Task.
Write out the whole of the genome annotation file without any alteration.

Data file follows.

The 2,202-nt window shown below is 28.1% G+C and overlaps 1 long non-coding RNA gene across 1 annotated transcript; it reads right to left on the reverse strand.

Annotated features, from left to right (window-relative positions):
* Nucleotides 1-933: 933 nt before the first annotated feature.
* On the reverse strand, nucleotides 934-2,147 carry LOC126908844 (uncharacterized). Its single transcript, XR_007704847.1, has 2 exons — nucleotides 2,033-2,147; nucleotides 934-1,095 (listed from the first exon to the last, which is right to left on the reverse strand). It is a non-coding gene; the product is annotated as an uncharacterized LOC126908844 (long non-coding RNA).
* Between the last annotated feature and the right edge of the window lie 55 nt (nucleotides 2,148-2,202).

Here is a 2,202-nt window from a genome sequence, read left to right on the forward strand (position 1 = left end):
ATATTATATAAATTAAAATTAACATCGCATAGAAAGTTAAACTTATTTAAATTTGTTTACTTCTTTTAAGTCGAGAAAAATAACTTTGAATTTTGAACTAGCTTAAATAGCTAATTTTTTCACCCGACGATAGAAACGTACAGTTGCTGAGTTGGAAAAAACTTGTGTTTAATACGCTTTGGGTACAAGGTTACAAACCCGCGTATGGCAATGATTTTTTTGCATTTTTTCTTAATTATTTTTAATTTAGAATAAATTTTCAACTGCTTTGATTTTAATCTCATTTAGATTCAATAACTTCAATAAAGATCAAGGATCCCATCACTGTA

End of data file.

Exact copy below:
The 2,202-nt window shown below is 28.1% G+C and overlaps 1 long non-coding RNA gene across 1 annotated transcript; it reads right to left on the reverse strand.

Annotated features, from left to right (window-relative positions):
* Nucleotides 1-933: 933 nt before the first annotated feature.
* On the reverse strand, nucleotides 934-2,147 carry LOC126908844 (uncharacterized). Its single transcript, XR_007704847.1, has 2 exons — nucleotides 2,033-2,147; nucleotides 934-1,095 (listed from the first exon to the last, which is right to left on the reverse strand). It is a non-coding gene; the product is annotated as an uncharacterized LOC126908844 (long non-coding RNA).
* Between the last annotated feature and the right edge of the window lie 55 nt (nucleotides 2,148-2,202).

Here is a 2,202-nt window from a genome sequence, read left to right on the forward strand (position 1 = left end):
ATATTATATAAATTAAAATTAACATCGCATAGAAAGTTAAACTTATTTAAATTTGTTTACTTCTTTTAAGTCGAGAAAAATAACTTTGAATTTTGAACTAGCTTAAATAGCTAATTTTTTCACCCGACGATAGAAACGTACAGTTGCTGAGTTGGAAAAAACTTGTGTTTAATACGCTTTGGGTACAAGGTTACAAACCCGCGTATGGCAATGATTTTTTTGCATTTTTTCTTAATTATTTTTAATTTAGAATAAATTTTCAACTGCTTTGATTTTAATCTCATTTAGATTCAATAACTTCAATAAAGATCAAGGATCCCATCACTGTA